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Stocks and Presidents

It might sound like a companion game to Dungeons and Dragons (and yes, I realize that reference indicates my age and possibly some nerdiness!), but political and market observers say there's a definite connection between stock performance and the political party occupying the White House.

Today, stocks rose in the biggest Election Day rally ever. Reuters reports that the rally pushed stocks to their highest close since Oct. 6, with the S&P 500 crossing the 1,000 mark for the first time since Oct. 13.

Overall, the three major U.S. stock indexes all ended up around 18 percent from their Oct. 27 closing low points.

Are the markets predicting a Democratic victory? Maybe.

Political market predictors? According to a chart published a couple of weeks ago in the New York Times, a $10,000 investment in the S&P index made in 1929 would have grown to $11,733 if invested under Republican presidents only.

Nyt d-vs-r stock earnings chart excerpt (2)

If you exclude Herbert Hoover’s presidency during the Great Depression, the amount would have come to $51,211.

But if the $10,000 had been invested under Democratic presidents only, it would have grown to $300,671 at a compound rate of 8.9 percent over nearly 40 years.

And now we pause for some words of wisdom (and perspective) from Mark Twain: "Figures don't lie, but liars figure."

I don't mean to be harsh. I'm just saying that numbers can be crunched many interesting ways.

Alternate numbers crunching: Financial adviser Ric Edelman agrees. Citing an analysis using Mathematica software, Edelman says that the New York Times' calculations give each president credit from the first day of his administration to his last.

It ignores the fact that the market is a leading economic indicator, meaning the performance near the end of each administration could more properly belong to the successor rather than the incumbent.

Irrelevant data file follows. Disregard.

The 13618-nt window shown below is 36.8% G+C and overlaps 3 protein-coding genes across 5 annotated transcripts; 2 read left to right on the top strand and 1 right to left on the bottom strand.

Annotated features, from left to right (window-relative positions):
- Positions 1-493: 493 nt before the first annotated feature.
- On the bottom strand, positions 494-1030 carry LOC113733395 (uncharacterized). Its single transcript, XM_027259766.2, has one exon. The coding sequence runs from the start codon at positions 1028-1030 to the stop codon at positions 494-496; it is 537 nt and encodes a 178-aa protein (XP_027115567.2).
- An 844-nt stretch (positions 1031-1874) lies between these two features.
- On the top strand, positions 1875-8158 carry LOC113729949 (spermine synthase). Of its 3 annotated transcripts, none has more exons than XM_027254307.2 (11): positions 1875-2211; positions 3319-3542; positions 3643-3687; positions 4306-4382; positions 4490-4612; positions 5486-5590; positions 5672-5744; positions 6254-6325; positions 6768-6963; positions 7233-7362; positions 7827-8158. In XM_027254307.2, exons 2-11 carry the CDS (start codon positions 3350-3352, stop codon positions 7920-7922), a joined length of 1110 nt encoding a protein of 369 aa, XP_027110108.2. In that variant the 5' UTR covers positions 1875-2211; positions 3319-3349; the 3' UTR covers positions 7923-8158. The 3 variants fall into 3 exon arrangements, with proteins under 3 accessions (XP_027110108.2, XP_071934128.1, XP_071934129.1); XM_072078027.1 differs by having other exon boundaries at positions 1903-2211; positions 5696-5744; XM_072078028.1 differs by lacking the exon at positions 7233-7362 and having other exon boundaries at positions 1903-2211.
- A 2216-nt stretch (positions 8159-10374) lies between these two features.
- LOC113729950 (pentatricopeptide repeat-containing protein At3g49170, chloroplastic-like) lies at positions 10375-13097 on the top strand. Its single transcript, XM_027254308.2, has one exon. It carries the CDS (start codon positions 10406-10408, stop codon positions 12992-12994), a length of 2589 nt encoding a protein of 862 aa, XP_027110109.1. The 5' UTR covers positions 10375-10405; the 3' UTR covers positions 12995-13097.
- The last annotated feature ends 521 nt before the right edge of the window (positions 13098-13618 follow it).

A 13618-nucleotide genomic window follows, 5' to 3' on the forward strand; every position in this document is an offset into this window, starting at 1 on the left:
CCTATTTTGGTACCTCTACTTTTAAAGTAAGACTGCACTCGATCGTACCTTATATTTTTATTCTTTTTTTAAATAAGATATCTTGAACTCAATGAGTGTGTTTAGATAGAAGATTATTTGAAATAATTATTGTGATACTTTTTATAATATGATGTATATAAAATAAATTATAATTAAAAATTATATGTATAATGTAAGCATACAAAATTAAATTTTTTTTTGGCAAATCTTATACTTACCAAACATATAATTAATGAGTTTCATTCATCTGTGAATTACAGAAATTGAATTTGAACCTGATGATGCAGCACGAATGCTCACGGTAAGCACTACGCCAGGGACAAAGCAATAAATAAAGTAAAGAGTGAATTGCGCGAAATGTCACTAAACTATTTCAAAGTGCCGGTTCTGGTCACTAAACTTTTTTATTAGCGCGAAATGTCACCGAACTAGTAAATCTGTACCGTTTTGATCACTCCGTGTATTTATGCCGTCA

Adjusting for that, Edelman says, the results are Republican earnings of $56,018 and Democratic earnings of $97,724.

That's not quite twice as much, whereas the NYT methodology had the gains under the Dems coming to more than 25 times that collected under GOP administrations. 

Edelman also looks at the results when you consider reinvested dividends (the Democratic presidents win quite handily), when inflation is considered (Republicans come out on top this time) and starting with a different year (he picked 1933 instead of 1929, which gave the GOP a substantial edge).

Elsewhere in the paper: The NYT's Deal Book feature also notes that Elections Are Fertile Ground for Testing Market Soothsayers.

In 1967, market forecaster Yale Hirsch unveiled his theory of the relationship between presidential elections and the stock market. Tracking data back to 1833, Hirsch found that on average, stocks performed better in the final two years of a presidential term.

He attributed this trend to maneuvering by the party in power to better its chances of re-election.

Apparently, Dubya didn't get the memo.

That's why, notes Deal Book, many analysts have pointed out that declines in the stock market right before a presidential election generally point to an advantage for the challenging party.

No connection at all? Or perhaps, adds the column, there is no connection at all between political parties and market performance.

But we humans, being a superstitious lot, are always looking for an edge. So the correlations or aberrations between various factors keep getting pointed out.

What we all should be doing instead, regardless of who wins today, is investing for the  long haul and hoping that our elected officials in both political parties won't do too much damage when all is said and done!


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